These 12 Common Phrases Are Actually Mum-Shaming

You might not realise how hurtful these comments can be.
This kind of judgmental language is more insidious than you realise.
studiostockart via Getty Images
This kind of judgmental language is more insidious than you realise.

Being a mum on social media can be a minefield. It seems like everywhere you turn there are critical, judgmental and condescending comments making you feel like crap about your parenting choices, whatever they may be.

Mary Catherine Starr is the artist behind @momlife_comics on Instagram, where she has more than 300,000 followers. As a mum of two kids with a large social media audience, she is no stranger to being mum-shamed.

Starr told HuffPost that while she adores the hilarious and inspiring women of the “momstagram” world, she is also “really saddened” by the amount of mum-shaming that happens on the platform.

In reaction to the passive-aggressive comments she often comes across on her page and others like it, she made a tongue-in-cheek comic titled the “Mom Shaming How-To Guide” last year.

Recently, she decided to post it again. After sharing a comic that mentioned sleep training, which she created based on a personal story from one of her followers, an army of mum-shamers showed up in the comments.

The post “didn’t say what kind of sleep training she did, and sleep training wasn’t the point of the comic — it was about her husband’s oblivion,” Starr said.

“But people started posting judgmental comments towards her and this mention of sleep training. And their comments really rubbed me the wrong way.”

In her how-to guide, Starr lists a dozen of the most common mum-shaming phrases. You’ll probably recognise many, if not all, of them whether you’ve said them yourself or had them said to you or about you:

  1. Oh you do? We don’t allow X in our house.
  2. That’s never been an issue for us! Probably because we X from the beginning.
  3. Have you tried X? (Insert something super obvious or completely privileged and out-of-touch.) It worked wonders for us.
  4. If you just X, your child would have no choice but to do what you’re asking.
  5. I think it’s great that she X. I would feel way too guilty if I ever did that
  6. What kind of mother lets her kids X?
  7. I just worry about her, you know? I can’t believe she would X, especially because she’s a mum.
  8. If she would just X then her kids would Y. But what do I know? I’ve only raised X successful adults.
  9. We’ve decided that when we become parents we’ll never X.
  10. I don’t have any kids of my own but my parents X and I turned out fine!
  11. If you hate being a mum so much, then why did you have kids? (Response should be used EVERY time a mum complains about any aspect of motherhood)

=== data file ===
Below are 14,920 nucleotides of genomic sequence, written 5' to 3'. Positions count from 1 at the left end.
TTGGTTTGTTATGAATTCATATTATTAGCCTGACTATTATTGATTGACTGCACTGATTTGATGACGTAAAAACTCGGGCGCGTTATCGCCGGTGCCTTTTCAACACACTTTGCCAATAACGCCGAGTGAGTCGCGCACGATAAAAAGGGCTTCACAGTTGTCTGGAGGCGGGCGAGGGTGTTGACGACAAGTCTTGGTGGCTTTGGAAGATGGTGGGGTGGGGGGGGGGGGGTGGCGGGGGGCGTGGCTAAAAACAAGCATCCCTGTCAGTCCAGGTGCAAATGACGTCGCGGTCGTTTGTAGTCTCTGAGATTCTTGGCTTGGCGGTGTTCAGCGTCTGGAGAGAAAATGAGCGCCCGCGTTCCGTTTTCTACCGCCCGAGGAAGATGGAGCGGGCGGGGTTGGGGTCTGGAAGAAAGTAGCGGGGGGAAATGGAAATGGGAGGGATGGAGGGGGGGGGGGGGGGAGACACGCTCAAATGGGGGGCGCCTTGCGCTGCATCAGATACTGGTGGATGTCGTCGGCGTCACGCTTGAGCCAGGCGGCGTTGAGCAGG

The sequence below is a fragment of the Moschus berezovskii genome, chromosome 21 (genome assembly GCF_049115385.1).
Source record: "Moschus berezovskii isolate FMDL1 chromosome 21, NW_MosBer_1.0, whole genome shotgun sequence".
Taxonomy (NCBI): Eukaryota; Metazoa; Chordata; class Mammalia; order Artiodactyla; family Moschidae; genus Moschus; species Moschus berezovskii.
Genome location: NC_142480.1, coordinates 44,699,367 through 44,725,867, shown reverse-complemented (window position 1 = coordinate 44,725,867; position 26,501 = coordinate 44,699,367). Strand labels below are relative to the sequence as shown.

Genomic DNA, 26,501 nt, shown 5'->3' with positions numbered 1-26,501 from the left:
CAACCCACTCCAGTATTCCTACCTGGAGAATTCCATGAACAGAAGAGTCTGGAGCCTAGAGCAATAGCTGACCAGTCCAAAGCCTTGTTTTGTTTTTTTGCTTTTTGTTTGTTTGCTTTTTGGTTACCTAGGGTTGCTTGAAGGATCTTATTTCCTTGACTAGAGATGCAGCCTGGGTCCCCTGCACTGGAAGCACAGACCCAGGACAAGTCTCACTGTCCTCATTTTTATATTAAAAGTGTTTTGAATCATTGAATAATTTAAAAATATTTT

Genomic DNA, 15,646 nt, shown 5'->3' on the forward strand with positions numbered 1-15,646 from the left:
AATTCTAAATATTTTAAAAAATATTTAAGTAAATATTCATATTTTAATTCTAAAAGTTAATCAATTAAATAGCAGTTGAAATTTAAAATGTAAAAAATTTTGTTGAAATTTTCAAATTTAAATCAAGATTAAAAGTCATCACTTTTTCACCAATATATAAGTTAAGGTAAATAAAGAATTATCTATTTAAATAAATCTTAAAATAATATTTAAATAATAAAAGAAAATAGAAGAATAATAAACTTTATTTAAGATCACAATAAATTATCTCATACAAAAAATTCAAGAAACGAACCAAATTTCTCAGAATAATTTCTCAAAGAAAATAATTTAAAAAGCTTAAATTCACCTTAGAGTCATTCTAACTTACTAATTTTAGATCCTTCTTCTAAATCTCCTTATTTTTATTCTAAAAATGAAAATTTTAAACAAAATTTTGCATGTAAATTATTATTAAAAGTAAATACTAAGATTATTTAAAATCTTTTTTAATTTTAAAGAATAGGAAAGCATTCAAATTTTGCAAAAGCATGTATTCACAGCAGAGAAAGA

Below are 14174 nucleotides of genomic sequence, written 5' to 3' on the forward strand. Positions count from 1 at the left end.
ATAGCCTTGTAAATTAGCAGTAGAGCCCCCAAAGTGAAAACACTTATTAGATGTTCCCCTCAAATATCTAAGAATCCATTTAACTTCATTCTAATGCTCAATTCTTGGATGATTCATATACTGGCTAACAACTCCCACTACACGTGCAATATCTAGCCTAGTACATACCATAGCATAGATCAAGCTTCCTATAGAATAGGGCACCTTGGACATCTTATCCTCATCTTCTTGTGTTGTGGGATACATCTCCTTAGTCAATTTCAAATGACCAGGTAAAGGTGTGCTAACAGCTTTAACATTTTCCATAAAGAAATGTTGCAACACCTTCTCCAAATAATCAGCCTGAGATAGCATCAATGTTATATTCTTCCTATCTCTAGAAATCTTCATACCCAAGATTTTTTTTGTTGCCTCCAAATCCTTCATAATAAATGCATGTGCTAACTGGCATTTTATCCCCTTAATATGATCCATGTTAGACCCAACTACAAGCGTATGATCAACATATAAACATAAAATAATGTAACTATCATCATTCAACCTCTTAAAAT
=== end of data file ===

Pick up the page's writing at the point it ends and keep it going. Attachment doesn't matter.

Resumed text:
12. When I’m a mum, I definitely won’t X. But to each her own.

Starr believes you can’t understand — or judge — another person’s parenting choices “unless you have been in their exact same situation,” she said.

“Obviously I am not talking about abusive parenting decisions here, but the more general ones like breastmilk vs. formula, child care decisions, sleep training, etc.,” she said.

“Decisions that data has shown don’t impact a child negatively in the short-term or in the long-term.”

Mum-shaming doesn’t just happen on social media, of course. In real life, it’s near impossible to escape shame-y remarks from relatives, friends and perfect strangers.

Sometimes they’re disguised as well-meaning — but unsolicited — “advice”; other times, they’re just plain rude.

Clinical psychologist Ashurina Ream, who goes by @psychedmommy on Instagram, said mum-shaming begins before the baby is even born.

“Mothers are often shamed during pregnancy for how they nourish themselves, how much or how little weight they gain, whether or not they exercise and how they deliver their child,” she told HuffPost.

Then they’re shamed for what they feed their kid, how they discipline them and whether or not they work outside the home, among many other choices, she added.

Dads often aren’t scrutinised in the same way because as a society, “we still see mothers as the primary parent as it relates to child-rearing,” Ream said. In heterosexual partnerships, even when both parents work outside of the home, mums still tend to take on more of the parenting duties.

“Mothers are expected to be caretakers and nurturers and fathers to be providers and protectors,” Ream said.

“We can’t shame fathers about a role we never expected them to fill. We expect mums to do what is impossible and then shame them when they inevitably fall short.”